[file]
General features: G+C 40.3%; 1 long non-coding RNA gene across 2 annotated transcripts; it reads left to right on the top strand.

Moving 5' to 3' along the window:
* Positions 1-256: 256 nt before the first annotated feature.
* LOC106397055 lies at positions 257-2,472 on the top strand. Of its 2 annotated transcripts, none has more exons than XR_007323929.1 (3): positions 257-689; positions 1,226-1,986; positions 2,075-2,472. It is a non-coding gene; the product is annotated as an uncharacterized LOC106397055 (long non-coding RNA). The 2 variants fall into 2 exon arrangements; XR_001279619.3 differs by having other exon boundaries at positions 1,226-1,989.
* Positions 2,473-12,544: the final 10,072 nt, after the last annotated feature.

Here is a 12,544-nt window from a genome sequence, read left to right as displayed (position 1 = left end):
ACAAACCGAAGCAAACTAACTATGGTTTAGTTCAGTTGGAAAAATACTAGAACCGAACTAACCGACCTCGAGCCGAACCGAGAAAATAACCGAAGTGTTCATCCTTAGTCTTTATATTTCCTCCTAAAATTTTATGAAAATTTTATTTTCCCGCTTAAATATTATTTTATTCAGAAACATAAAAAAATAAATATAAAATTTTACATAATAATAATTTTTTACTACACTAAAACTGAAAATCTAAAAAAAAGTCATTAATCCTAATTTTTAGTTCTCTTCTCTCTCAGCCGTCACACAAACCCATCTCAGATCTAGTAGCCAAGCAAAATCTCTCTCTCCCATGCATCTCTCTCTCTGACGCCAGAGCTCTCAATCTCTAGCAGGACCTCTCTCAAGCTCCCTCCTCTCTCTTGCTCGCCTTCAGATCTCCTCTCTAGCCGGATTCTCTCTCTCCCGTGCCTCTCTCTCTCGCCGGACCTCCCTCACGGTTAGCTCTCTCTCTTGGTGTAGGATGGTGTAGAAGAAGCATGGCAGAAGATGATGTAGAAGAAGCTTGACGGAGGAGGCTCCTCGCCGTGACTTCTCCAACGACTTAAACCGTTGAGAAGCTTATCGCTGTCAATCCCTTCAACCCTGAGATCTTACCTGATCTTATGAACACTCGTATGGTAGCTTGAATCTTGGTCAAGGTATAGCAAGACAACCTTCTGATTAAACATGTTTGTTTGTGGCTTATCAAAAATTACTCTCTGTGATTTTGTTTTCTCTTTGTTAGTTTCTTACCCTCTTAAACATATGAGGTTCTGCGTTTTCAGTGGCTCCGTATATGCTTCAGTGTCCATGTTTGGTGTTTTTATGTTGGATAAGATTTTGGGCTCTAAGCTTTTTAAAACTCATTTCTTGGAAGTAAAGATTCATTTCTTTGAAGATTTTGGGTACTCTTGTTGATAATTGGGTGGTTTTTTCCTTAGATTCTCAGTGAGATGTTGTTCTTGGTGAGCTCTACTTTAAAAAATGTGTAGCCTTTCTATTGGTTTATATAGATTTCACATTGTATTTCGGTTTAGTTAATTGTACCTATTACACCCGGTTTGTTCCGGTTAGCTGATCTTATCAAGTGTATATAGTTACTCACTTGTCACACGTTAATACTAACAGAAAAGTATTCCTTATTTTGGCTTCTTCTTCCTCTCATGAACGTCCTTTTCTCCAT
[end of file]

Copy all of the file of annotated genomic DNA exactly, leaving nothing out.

General features: G+C 40.3%; 1 long non-coding RNA gene across 2 annotated transcripts; it reads left to right on the top strand.

Moving 5' to 3' along the window:
* Positions 1-256: 256 nt before the first annotated feature.
* LOC106397055 lies at positions 257-2,472 on the top strand. Of its 2 annotated transcripts, none has more exons than XR_007323929.1 (3): positions 257-689; positions 1,226-1,986; positions 2,075-2,472. It is a non-coding gene; the product is annotated as an uncharacterized LOC106397055 (long non-coding RNA). The 2 variants fall into 2 exon arrangements; XR_001279619.3 differs by having other exon boundaries at positions 1,226-1,989.
* Positions 2,473-12,544: the final 10,072 nt, after the last annotated feature.

Here is a 12,544-nt window from a genome sequence, read left to right as displayed (position 1 = left end):
ACAAACCGAAGCAAACTAACTATGGTTTAGTTCAGTTGGAAAAATACTAGAACCGAACTAACCGACCTCGAGCCGAACCGAGAAAATAACCGAAGTGTTCATCCTTAGTCTTTATATTTCCTCCTAAAATTTTATGAAAATTTTATTTTCCCGCTTAAATATTATTTTATTCAGAAACATAAAAAAATAAATATAAAATTTTACATAATAATAATTTTTTACTACACTAAAACTGAAAATCTAAAAAAAAGTCATTAATCCTAATTTTTAGTTCTCTTCTCTCTCAGCCGTCACACAAACCCATCTCAGATCTAGTAGCCAAGCAAAATCTCTCTCTCCCATGCATCTCTCTCTCTGACGCCAGAGCTCTCAATCTCTAGCAGGACCTCTCTCAAGCTCCCTCCTCTCTCTTGCTCGCCTTCAGATCTCCTCTCTAGCCGGATTCTCTCTCTCCCGTGCCTCTCTCTCTCGCCGGACCTCCCTCACGGTTAGCTCTCTCTCTTGGTGTAGGATGGTGTAGAAGAAGCATGGCAGAAGATGATGTAGAAGAAGCTTGACGGAGGAGGCTCCTCGCCGTGACTTCTCCAACGACTTAAACCGTTGAGAAGCTTATCGCTGTCAATCCCTTCAACCCTGAGATCTTACCTGATCTTATGAACACTCGTATGGTAGCTTGAATCTTGGTCAAGGTATAGCAAGACAACCTTCTGATTAAACATGTTTGTTTGTGGCTTATCAAAAATTACTCTCTGTGATTTTGTTTTCTCTTTGTTAGTTTCTTACCCTCTTAAACATATGAGGTTCTGCGTTTTCAGTGGCTCCGTATATGCTTCAGTGTCCATGTTTGGTGTTTTTATGTTGGATAAGATTTTGGGCTCTAAGCTTTTTAAAACTCATTTCTTGGAAGTAAAGATTCATTTCTTTGAAGATTTTGGGTACTCTTGTTGATAATTGGGTGGTTTTTTCCTTAGATTCTCAGTGAGATGTTGTTCTTGGTGAGCTCTACTTTAAAAAATGTGTAGCCTTTCTATTGGTTTATATAGATTTCACATTGTATTTCGGTTTAGTTAATTGTACCTATTACACCCGGTTTGTTCCGGTTAGCTGATCTTATCAAGTGTATATAGTTACTCACTTGTCACACGTTAATACTAACAGAAAAGTATTCCTTATTTTGGCTTCTTCTTCCTCTCATGAACGTCCTTTTCTCCAT